ChatGPT's AI smarts might be improving rapidly, but the chatbot's basic user interface can still baffle beginners. Well, that's about to improve with six ChatGPT tweaks that should give its usability a welcome boost.
OpenAI says the tweaks to ChatGPT's user experience will be rolling out "over the next week", with four of the improvements available to all users and two of them targeted at ChatGPT Plus subscribers (which costs $20 / £16 / AU$28 per month).
Starting with those improvements for all users, OpenAI says you'll now get "prompt examples" at the beginning of a new chat because a "blank page can be intimidating". ChatGPT already shows a few example prompts on its homepage (below), but we should soon see these appear in new chats, too.
Secondly, ChatGPT will also give you "suggested replies". Currently, when the chatbot has answered your question, you're simply left with the 'Send a message' box. If you're a seasoned ChatGPT user, you'll have gradually learned how to improve your ChatGPT prompts and responses, but this should speed up the process for beginners.
A third small improvement you'll see soon is that you'll stay logged into ChatGPT for much longer. OpenAI says "you'll no longer be logged out every two weeks", and when you do log in you'll be "greeted with a much more welcoming page". It isn't clear how long log-ins will now last, but we're interested to see how big an improvement that landing page is.
A bigger fourth change, though, is the introduction of keyboard shortcuts (below). While there are only six of these (see below), some of them could certainly be handy timesavers – for example, there are shortcuts to 'copy last response' (⌘/Ctrl + Shift + C) and 'toggle sidebar' (⌘/Ctrl + Shift + C). There's also an extra one to bring up the full list (⌘/Ctrl + /).
What about those two improvements for ChatGPT Plus subscribers? The biggest one is the ability to upload multiple files for ChatGPT to analyze. You'll soon be able to ask the chatbot to analyze data and serve up insights across multiple files. This will be available in the Code Interpreter Beta, a new tool that lets you convert files, make charts, perform data analysis, trim videos and more.
Lastly, ChatGPT Plus subscribers will finally find that the chatbot reverts to its GPT-4 model by default. Currently, there's a toggle at the top of the ChatGPT screen that lets you switch from the older GPT-3.5 model to GPT-4 (which is only available to Plus subscribers), but this will now remain switched to the latter if you're subscriber.
Collectively, these six changes certainly aren't as dramatic as the move to GPT-4 in March, which delivered a massive upgrade – for example, OpenAI stated that GPT-4 is "40% more likely to provide factual content" than GPT-3.5. But they should make it more approachable for beginners, who may have left the chatbot behind after the initial hype.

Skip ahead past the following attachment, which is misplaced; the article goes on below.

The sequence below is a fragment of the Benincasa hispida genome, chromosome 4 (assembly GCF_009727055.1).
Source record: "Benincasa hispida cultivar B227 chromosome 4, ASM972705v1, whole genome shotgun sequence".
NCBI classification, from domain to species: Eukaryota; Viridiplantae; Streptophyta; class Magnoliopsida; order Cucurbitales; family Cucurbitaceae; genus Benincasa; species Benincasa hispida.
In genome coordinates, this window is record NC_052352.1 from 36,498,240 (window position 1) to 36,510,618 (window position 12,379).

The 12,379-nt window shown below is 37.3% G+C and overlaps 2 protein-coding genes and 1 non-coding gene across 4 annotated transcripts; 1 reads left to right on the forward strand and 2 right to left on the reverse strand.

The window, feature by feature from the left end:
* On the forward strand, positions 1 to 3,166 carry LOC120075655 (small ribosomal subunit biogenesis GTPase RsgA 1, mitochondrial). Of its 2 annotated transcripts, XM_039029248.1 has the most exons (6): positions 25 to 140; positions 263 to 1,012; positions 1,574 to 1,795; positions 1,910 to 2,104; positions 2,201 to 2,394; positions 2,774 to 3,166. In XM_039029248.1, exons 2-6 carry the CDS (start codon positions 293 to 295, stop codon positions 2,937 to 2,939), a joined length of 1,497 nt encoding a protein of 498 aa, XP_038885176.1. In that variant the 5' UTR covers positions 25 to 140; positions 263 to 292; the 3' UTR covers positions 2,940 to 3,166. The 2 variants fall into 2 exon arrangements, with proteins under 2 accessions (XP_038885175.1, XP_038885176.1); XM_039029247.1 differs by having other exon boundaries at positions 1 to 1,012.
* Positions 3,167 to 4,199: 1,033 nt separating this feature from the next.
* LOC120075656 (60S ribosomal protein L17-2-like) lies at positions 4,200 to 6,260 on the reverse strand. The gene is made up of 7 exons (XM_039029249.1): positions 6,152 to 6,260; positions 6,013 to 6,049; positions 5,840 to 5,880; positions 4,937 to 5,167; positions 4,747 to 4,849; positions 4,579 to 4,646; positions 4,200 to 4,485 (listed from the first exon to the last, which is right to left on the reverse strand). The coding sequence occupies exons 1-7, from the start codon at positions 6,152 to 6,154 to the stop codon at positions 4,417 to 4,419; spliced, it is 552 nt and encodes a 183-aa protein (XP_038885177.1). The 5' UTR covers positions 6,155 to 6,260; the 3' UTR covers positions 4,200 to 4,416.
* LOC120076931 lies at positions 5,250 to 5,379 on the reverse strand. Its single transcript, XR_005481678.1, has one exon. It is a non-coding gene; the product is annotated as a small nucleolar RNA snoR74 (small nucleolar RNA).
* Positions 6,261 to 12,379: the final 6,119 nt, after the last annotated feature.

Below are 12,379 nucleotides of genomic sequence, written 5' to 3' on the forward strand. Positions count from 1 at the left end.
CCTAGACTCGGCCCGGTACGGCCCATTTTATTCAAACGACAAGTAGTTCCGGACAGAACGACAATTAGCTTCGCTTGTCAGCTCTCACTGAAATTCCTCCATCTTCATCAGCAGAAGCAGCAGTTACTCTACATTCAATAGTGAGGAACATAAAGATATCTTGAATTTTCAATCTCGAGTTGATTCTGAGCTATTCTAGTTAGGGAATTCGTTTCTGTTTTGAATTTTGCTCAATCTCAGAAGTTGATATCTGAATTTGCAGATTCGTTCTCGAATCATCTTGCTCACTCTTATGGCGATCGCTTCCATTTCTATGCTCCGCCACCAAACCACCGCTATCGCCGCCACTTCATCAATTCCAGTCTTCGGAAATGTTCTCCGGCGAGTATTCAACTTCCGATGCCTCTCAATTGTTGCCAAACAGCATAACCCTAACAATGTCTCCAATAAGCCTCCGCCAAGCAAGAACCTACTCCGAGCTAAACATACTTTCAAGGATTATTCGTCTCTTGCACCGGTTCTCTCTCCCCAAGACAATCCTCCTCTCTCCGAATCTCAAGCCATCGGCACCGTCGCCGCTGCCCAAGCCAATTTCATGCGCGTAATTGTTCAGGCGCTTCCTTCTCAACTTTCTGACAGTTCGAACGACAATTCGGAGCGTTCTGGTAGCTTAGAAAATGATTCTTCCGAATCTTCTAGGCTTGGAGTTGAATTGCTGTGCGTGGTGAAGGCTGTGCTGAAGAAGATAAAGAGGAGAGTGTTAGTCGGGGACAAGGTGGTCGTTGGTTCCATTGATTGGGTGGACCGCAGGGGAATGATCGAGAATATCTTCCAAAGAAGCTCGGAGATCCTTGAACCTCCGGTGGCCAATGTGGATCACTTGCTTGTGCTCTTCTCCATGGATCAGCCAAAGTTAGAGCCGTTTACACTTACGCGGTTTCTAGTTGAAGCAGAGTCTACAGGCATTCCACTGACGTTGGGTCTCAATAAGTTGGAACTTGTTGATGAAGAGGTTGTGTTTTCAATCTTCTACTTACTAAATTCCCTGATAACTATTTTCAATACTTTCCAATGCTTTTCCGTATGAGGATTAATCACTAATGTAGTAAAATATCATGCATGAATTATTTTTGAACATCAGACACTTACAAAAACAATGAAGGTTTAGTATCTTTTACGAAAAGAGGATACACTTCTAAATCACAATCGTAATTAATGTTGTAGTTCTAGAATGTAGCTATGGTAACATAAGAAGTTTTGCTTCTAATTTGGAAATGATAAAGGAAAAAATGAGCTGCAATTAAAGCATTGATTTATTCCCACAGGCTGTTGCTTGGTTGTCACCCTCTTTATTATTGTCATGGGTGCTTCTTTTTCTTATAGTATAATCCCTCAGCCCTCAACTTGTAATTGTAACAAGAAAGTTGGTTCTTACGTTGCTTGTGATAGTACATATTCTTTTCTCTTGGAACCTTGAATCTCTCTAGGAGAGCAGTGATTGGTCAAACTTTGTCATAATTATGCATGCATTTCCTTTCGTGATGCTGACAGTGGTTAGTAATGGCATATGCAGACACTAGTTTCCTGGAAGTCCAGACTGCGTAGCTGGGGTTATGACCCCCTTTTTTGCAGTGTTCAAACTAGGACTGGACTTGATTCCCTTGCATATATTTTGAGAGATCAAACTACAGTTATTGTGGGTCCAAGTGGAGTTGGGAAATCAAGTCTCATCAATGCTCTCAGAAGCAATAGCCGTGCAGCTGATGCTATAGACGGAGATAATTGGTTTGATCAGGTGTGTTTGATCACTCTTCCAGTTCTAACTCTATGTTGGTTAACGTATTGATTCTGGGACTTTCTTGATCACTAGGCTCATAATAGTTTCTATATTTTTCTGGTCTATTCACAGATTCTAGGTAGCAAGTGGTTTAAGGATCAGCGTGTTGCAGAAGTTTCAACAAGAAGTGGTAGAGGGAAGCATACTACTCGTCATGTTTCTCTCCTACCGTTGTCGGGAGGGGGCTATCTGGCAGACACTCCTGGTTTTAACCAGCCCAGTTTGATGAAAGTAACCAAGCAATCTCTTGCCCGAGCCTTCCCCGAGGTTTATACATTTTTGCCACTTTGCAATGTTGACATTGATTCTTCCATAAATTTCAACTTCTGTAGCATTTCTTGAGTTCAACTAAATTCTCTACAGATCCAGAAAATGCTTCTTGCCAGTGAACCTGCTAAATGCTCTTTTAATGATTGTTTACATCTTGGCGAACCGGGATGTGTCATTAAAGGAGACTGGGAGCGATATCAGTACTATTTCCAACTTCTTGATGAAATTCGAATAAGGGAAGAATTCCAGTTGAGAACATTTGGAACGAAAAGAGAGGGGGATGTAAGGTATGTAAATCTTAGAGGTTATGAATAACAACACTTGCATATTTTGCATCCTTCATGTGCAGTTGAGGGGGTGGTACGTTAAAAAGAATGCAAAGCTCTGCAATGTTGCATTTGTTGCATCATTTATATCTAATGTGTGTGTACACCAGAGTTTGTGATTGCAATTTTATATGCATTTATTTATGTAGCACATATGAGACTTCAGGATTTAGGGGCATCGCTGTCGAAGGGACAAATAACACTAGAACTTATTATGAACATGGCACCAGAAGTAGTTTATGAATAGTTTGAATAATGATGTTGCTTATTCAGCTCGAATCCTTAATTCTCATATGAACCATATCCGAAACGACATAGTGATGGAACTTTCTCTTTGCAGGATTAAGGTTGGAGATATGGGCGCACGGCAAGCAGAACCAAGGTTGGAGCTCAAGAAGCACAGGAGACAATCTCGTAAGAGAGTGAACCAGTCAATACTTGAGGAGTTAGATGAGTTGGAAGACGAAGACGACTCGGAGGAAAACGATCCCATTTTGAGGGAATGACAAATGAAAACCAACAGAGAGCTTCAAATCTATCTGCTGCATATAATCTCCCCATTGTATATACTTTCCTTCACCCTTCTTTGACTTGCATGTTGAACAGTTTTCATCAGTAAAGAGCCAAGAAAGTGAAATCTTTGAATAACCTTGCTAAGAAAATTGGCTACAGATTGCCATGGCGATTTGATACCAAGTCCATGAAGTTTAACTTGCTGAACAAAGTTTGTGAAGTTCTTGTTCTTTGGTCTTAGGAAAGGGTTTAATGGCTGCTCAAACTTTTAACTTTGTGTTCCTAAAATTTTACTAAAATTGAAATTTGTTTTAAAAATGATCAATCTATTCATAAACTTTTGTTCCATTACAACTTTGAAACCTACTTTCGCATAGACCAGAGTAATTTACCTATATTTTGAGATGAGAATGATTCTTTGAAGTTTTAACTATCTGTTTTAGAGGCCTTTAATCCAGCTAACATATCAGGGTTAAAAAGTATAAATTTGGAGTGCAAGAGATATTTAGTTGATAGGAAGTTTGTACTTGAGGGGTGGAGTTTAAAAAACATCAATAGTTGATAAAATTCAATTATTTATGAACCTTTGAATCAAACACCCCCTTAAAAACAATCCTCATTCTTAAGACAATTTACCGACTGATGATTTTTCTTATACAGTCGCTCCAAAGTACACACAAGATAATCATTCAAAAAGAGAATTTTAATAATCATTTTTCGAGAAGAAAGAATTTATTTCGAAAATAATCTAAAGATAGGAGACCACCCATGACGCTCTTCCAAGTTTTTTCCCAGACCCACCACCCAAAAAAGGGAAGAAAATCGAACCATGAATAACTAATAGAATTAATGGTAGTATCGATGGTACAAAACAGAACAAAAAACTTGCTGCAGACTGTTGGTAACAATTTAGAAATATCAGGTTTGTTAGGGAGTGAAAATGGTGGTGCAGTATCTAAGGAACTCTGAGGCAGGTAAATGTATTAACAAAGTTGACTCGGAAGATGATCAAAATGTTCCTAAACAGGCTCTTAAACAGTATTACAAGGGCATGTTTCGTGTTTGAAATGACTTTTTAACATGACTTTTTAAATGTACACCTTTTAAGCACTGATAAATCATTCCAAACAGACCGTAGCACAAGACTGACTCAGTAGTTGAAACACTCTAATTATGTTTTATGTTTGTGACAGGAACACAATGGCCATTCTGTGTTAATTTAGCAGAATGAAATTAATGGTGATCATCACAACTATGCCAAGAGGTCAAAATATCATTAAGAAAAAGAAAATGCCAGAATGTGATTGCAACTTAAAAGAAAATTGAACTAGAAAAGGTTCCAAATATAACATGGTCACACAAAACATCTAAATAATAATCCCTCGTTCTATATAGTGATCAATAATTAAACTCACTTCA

Analysis: ChatGPT hits an inevitable plateau
ChatGPT's explosive early hype saw it become the fastest-growing consumer app of all time – according to a UBS study, it hit 100 million monthly active users in January, just two months after it launched.
But that hype is now on the wane, with Similarweb reporting that ChatGPT traffic was down 10% in June – so it needs some new tools and features to keep people returning.
These six improvements won't see the chatbot hit the headlines again, but they will bring much-needed improvements to ChatGPT's usability and accessibility. Other recent boosts like the arrival of ChatGPT on Android will also help get casual users tinkering again, as ChatGPT alternatives like Google Bard continue to improve.
While the early AI chatbot hype has certainly fizzled out, thanks to reports that the ChatGPT will always be prone to making stuff up and some frustrations that it's increasingly producing 'dumber' answers, these AI helpers can certainly still be useful tools when used in the right way.
If you're looking for some inspiration to get you re-engaged, check out our guides to some great real-world ChatGPT examples, some extra suggestions of what ChatGPT can do, and our pick of the best ChatGPT extensions for Chrome.
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Mark is TechRadar's Senior news editor. Having worked in tech journalism for a ludicrous 17 years, Mark is now attempting to break the world record for the number of camera bags hoarded by one person. He was previously Cameras Editor at Trusted Reviews, Acting editor on Stuff.tv, as well as Features editor and Reviews editor on Stuff magazine. As a freelancer, he's contributed to titles including The Sunday Times, FourFourTwo and Arena. And in a former life, he also won The Daily Telegraph's Young Sportswriter of the Year. But that was before he discovered the strange joys of getting up at 4am for a photo shoot in London's Square Mile.